Agave americana var. medio-picta, ‘Yellow-Striped Century Plant’
This compact form of Americana features central stripes of white on recurved blue-green leaves. Expect a maximum height of 4′, maximum width of 6′. Drought tolerant, plant in full sun, hardiness zones 8b-10.
Agave americana ‘Variegata’, Agave ‘Variegated’
The spiny edged Variegata has beautifully curved leaves, which are a green-gray color. Each leave features a white stripe down the outside edges, with a green center. It grows to a 6′ height and an 8′ width. Plant in full sun, hardiness zones 7b-11.
Agave attenuata, ‘Spineless Century Plant’
The Attenuata is one of the softest Agaves, with a wide, green succulent leaf. Sometimes called a ‘Foxtail Agave’, the Attenuata is also grown in a variegated variety, with soft cream stripes down the edges of the leaves. These Agaves grow in a clump,and may reach 5′ in height over time. Plant in full sun or partial shade, hardiness zones 10-11.
Agave ‘Blue Glow’
This dramatic small Agave has blue-green foliage with red margins that are edged with yellow. Salt and drought tolerant, the Blue Glow makes an excellent container plant. It can tolerate temperatures as low as 20 degrees, and will grow to a maximum of 2′ high by 2′ wide. Likes full sun and is hardy in zones 8-11.
Agave desmettiana ‘Variegata’
The variegated version of the Desmettiana grows to 4′ x 4′, and its rubbery green leaves display a yellow margin down the edges. It is not very spiny and is considered highly ornmental; more popular than the non-variegated version. Drought tolerant, it likes full sun or partial shade, hardiness zones 9b-11.
Agave gentryi, ‘Jaws’
This very heavily red-toothed agave has medium to dark green concave leaves. The leaves come to a sharp point, and this clump grower will mature at about 2′ wide by 4′ high. Cold hardy to 10 degrees, plant in full sun to partial shade, hardiness zones 7b-10.
Agave guiengola, ‘Creme Brulee’
This smooth and dramatic variety has beautiful boat shaped leaves; light green with cream edges. Tiny brown teeth accent the leaf margins. Creme Brulee grows to 3′ high by 4′ wide. Drought tolerant, plant in full sun, hardiness zones 9-11.
Agave parryi truncata
Thick, wide, leaves make up the rosettes that form the Parryi Truncata. The symmetrial nature of this plant makes it perfect for a container. The brown toothed gray-blue leaves terminate in a very pointy brownish-reddish spike. Cold hardy to 0 degrees, it can grow to 3′ in height to 2′ in width. Full to partial sun, hardiness zones 6b-10.
This popular salt-tolerant agave features spiny wide leaves that are yellow centered, edged in green, surrounded by a pale green margin and edged with a white border. Full sun to partial shade, hardiness zones 8-11.
Agave weberi, ‘Arizona Star’
The Weberi is a soft leaved, nearly spineless agave. It features blue-green leaves with yellow margins. This lovely agave grows to 4′ in height by 7′ wide. Full sun to partial shade, hardiness zones 8-11.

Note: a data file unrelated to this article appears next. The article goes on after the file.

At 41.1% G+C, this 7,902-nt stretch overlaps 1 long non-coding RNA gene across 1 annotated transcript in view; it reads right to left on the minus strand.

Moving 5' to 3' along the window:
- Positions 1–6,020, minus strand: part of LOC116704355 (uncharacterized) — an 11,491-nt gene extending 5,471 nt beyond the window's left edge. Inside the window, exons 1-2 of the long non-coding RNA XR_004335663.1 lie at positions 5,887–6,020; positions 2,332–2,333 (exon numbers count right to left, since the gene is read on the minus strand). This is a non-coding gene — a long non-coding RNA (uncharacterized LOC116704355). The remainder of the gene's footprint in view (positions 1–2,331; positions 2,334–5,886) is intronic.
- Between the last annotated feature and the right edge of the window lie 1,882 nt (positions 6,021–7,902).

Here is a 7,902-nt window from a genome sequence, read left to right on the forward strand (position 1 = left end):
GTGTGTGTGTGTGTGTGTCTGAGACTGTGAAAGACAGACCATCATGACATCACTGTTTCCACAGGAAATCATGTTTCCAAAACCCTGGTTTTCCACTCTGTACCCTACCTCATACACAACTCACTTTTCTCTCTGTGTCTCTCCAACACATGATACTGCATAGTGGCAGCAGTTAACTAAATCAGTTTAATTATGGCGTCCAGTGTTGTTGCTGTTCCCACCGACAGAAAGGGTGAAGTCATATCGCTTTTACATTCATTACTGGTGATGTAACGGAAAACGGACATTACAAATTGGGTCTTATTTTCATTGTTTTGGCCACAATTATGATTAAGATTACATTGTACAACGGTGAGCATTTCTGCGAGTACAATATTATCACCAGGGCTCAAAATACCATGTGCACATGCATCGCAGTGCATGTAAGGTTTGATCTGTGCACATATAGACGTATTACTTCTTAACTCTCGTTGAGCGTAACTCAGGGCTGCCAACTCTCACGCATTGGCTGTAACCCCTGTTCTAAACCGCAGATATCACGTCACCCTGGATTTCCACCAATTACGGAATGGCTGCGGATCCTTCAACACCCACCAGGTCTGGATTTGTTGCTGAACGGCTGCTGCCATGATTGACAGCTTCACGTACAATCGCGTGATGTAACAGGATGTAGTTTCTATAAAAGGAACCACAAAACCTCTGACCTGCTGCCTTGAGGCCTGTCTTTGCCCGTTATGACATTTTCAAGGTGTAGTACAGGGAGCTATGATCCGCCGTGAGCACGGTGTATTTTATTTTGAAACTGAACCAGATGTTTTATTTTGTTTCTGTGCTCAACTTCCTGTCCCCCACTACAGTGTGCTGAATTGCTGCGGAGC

Aloe aristata – ‘Torch Plant-Lace Aloe’
This aloe’s lance-shaped, fleshy leaves are dark green, spiny, and feature white spots. This aloe stays small, typically only growing to 6′ in height and width, making it great for containers and rock gardens. Plant in full sun or in indirect sunlight. Its tubular orange-red flowers rise in a tall spike, typically blooming in the fall. Hardiness zones 9-11.
Aloe ‘Blue Elf’
The Blue Elf remains small, growing only to 2′ by 2′, making it perfect for containers. Narrow, upright, blue-green leaves are heavily toothed. Orange flowers don the ends of showy spikes, typically seen in winter and spring. An easy care succulent, it is drought tolerant; plant in full sun to partial shade, hardiness zones 9-11.
Aloe dorotheae, ‘Sunset Aloe’
This low growing clumping Aloe ranges in color from greenish-yellow to bright orange-red. Its leaves are stiff and shiny, with spiny teeth on the margins. Rosettes spread as wide as 1 ½’, but it only grows to slightly under 1’ tall. Red or orange flowers top spikes that rise 1′-2′ above the foliage. Drought tolerant, plant in sun or partial shade, hardiness zones 10-11.
Aloe ‘Grassy Lassie’
Named for its narrow, deep green, finely toothed leaves (which form a grass-like appearance), this clumping Aloe’s color will become more bronze than green in full sun. Slow growing to only 1’ by 1’, its bright orange-red flowers bloom year round on spikes rising up to 2’ above its foliage. Drought tolerant, plant in sun or shade, hardiness zones 8-11.
Aloe humilis echinata, Aloe ‘Hedgehog’
This low growing Aloe, also called Spider Aloe, is comprised of pale gray-green leaves that have randomly spaced bumps. Considered low care, this Aloe will stay small, only growing to a maximum of 12″ in height, spreading to 8″ in width. This clump forming Aloe’s blooms are dark red. Drought tolerant, plant in full sun to partial shade, hardiness zones 9b-11.
Aloe striata, ‘Yucca Striata’
Sometimes called Coral Aloe, the Striata features rosettes of a few flat, broad leaves which are pale-green but often change to a pinkish hue when planted in full sun. The leaves are toothless with nearly transparent margins. Coral-red flowers rise on a spike that sprouts to 2′ above the foliage, and bloom in late winter to early spring. Remaining small, this plant grows to 1 1/2′ in height by 2′ in width. Drought tolerant, grow in full sun to partial shade, hardiness zones 8-10.